Social Media Strategy Options for Brand Awareness and Reputation Building

Pastor Dwight Futch,  a drug rehab mediator, was accused of sexual crimes in 2010. After turning himself in, he pleaded not guilty, claiming that his accusers, maliciously retaliated against him for getting then kicked out of a program for not following guidelines (Stevens, 2010). After serving three years in prison, 53 year old Futch has since continued his community outreach and pastoral efforts. A hypothetical crisis scenario that Futch can plan for is the information about his past conviction re-surfacing after he has built a large social media community and has become a public figure. Using Futch’s story, I will discuss appropriate proactive social media communication that can be used to strategize brand awareness, reputation building and circumvent a potential crisis situation.

Brand Awareness and reputation building

A brand is one’s reputation. It is what one is known for, how one is experienced by others and bringing who one is to what one does and one does it (WWD, n.d). A brand is also a name that “stands for something in the minds of prospects” (Quast, 2012). Brand awareness is the extent of familiarity of a brand (WBA, n.d) or to what extent one’s brand, or reputation is recognizable. Employing a social media strategy can assist Futch in re-branding his person and increasing his brand awareness.

Social Media Strategies

In researching Futch’s story I found quite a few online news articles that gave him little room for explanation. I also found a page of comments where supporters and non-supporters of Futch voiced their opinions about his case and person. However, I did not find a website where Futch framed his own story. The social media strategy I would recommend for Futch involves:

  1. Building a social media community.
  2. Staying aware of what others are saying on social media.
  3. Taking part in the online conversation by dispelling rumors, mis information and being transparent.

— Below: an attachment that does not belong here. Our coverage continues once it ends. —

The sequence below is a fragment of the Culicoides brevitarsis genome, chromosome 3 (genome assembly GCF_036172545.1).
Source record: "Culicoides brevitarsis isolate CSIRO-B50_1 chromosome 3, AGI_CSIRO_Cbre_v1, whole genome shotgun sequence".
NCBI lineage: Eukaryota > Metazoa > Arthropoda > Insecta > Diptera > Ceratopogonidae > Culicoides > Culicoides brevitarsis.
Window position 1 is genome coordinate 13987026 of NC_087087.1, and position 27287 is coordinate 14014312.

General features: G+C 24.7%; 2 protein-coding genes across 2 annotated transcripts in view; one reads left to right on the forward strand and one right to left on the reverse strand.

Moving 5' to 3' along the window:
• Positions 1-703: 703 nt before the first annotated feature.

4. Being prepared with a statement.

Build a social media community. Facebook, Twitter, Instagram, LinkedIn and YouTube are five of the most popular social media platforms. 72% of American adults use Facebook. Percentages are high with users ranging from 18-65 and older (Duggan, 2015). 28% of American adults use Instagram with most if its users ranging between the age of 18-29, African American and Hispanic (Duggan, 2015).

23% of American adults use Twitter with most of its users under that age of 50 and living in urban areas (Duggan, 2015).  25% of adults use LinkedIn most of which have college degrees and are employed (Duggan, 2015). Last, but not least YouTube reaches 81.2% of American internet users, most of which range between the ages of 18-24 but still attracts a high number of viewers in age 65 and older (Blatterberg, 2014 ). Futchs’ audience most likely would be on Facebook and YouTube, however I would recommend engaging on all five platforms to be accessible to diverse audiences.

Stay aware of the conversation. Information can create a crisis by spreading very quickly, to many people in a very short period of time (ASB, 2009). Consequently, it is very important for brands and organizations to be aware of what others are saying about them online-good and bad. There are sophisticated ways of scanning social media like Radian6 or one could simply search Google, Twitter and other social media platforms.